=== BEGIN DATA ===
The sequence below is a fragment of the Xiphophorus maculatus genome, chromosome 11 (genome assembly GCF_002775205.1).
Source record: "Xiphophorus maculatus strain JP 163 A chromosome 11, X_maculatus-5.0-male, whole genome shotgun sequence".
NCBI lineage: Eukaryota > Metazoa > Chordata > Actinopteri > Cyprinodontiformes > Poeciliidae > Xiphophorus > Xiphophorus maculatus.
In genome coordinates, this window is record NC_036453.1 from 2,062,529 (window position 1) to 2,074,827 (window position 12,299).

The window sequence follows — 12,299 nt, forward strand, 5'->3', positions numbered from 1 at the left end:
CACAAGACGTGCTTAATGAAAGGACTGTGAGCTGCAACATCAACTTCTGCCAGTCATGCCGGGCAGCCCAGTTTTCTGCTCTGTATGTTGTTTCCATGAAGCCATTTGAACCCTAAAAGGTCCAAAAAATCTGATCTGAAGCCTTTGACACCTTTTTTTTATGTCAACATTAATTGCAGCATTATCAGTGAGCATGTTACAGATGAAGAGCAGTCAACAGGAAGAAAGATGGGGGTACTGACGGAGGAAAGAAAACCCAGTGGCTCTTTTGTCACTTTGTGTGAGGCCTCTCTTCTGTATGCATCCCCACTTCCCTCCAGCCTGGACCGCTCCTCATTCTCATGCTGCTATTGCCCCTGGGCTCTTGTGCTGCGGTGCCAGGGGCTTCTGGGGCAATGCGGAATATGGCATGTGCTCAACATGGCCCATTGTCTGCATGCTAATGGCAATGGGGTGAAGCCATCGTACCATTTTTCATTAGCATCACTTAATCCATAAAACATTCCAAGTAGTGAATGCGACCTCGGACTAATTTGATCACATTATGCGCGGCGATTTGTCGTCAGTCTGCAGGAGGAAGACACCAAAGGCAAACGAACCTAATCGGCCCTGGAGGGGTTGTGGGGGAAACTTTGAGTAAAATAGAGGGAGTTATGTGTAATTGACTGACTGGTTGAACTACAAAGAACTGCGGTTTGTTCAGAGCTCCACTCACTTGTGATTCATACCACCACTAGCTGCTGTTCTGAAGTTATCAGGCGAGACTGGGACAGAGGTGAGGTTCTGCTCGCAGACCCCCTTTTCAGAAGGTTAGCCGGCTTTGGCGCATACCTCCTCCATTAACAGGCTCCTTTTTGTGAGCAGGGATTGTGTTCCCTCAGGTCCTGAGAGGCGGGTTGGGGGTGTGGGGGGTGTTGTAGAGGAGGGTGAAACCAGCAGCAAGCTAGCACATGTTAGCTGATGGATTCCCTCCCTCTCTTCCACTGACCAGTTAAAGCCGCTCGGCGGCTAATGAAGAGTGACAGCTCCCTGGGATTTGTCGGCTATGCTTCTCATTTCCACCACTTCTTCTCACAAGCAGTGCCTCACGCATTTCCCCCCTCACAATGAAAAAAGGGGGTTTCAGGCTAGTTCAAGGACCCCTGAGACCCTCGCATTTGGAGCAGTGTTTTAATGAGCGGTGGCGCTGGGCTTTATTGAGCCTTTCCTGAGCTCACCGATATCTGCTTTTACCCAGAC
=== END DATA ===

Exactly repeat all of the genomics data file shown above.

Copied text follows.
The sequence below is a fragment of the Xiphophorus maculatus genome, chromosome 11 (genome assembly GCF_002775205.1).
Source record: "Xiphophorus maculatus strain JP 163 A chromosome 11, X_maculatus-5.0-male, whole genome shotgun sequence".
NCBI lineage: Eukaryota > Metazoa > Chordata > Actinopteri > Cyprinodontiformes > Poeciliidae > Xiphophorus > Xiphophorus maculatus.
In genome coordinates, this window is record NC_036453.1 from 2,062,529 (window position 1) to 2,074,827 (window position 12,299).

The window sequence follows — 12,299 nt, forward strand, 5'->3', positions numbered from 1 at the left end:
CACAAGACGTGCTTAATGAAAGGACTGTGAGCTGCAACATCAACTTCTGCCAGTCATGCCGGGCAGCCCAGTTTTCTGCTCTGTATGTTGTTTCCATGAAGCCATTTGAACCCTAAAAGGTCCAAAAAATCTGATCTGAAGCCTTTGACACCTTTTTTTTATGTCAACATTAATTGCAGCATTATCAGTGAGCATGTTACAGATGAAGAGCAGTCAACAGGAAGAAAGATGGGGGTACTGACGGAGGAAAGAAAACCCAGTGGCTCTTTTGTCACTTTGTGTGAGGCCTCTCTTCTGTATGCATCCCCACTTCCCTCCAGCCTGGACCGCTCCTCATTCTCATGCTGCTATTGCCCCTGGGCTCTTGTGCTGCGGTGCCAGGGGCTTCTGGGGCAATGCGGAATATGGCATGTGCTCAACATGGCCCATTGTCTGCATGCTAATGGCAATGGGGTGAAGCCATCGTACCATTTTTCATTAGCATCACTTAATCCATAAAACATTCCAAGTAGTGAATGCGACCTCGGACTAATTTGATCACATTATGCGCGGCGATTTGTCGTCAGTCTGCAGGAGGAAGACACCAAAGGCAAACGAACCTAATCGGCCCTGGAGGGGTTGTGGGGGAAACTTTGAGTAAAATAGAGGGAGTTATGTGTAATTGACTGACTGGTTGAACTACAAAGAACTGCGGTTTGTTCAGAGCTCCACTCACTTGTGATTCATACCACCACTAGCTGCTGTTCTGAAGTTATCAGGCGAGACTGGGACAGAGGTGAGGTTCTGCTCGCAGACCCCCTTTTCAGAAGGTTAGCCGGCTTTGGCGCATACCTCCTCCATTAACAGGCTCCTTTTTGTGAGCAGGGATTGTGTTCCCTCAGGTCCTGAGAGGCGGGTTGGGGGTGTGGGGGGTGTTGTAGAGGAGGGTGAAACCAGCAGCAAGCTAGCACATGTTAGCTGATGGATTCCCTCCCTCTCTTCCACTGACCAGTTAAAGCCGCTCGGCGGCTAATGAAGAGTGACAGCTCCCTGGGATTTGTCGGCTATGCTTCTCATTTCCACCACTTCTTCTCACAAGCAGTGCCTCACGCATTTCCCCCCTCACAATGAAAAAAGGGGGTTTCAGGCTAGTTCAAGGACCCCTGAGACCCTCGCATTTGGAGCAGTGTTTTAATGAGCGGTGGCGCTGGGCTTTATTGAGCCTTTCCTGAGCTCACCGATATCTGCTTTTACCCAGAC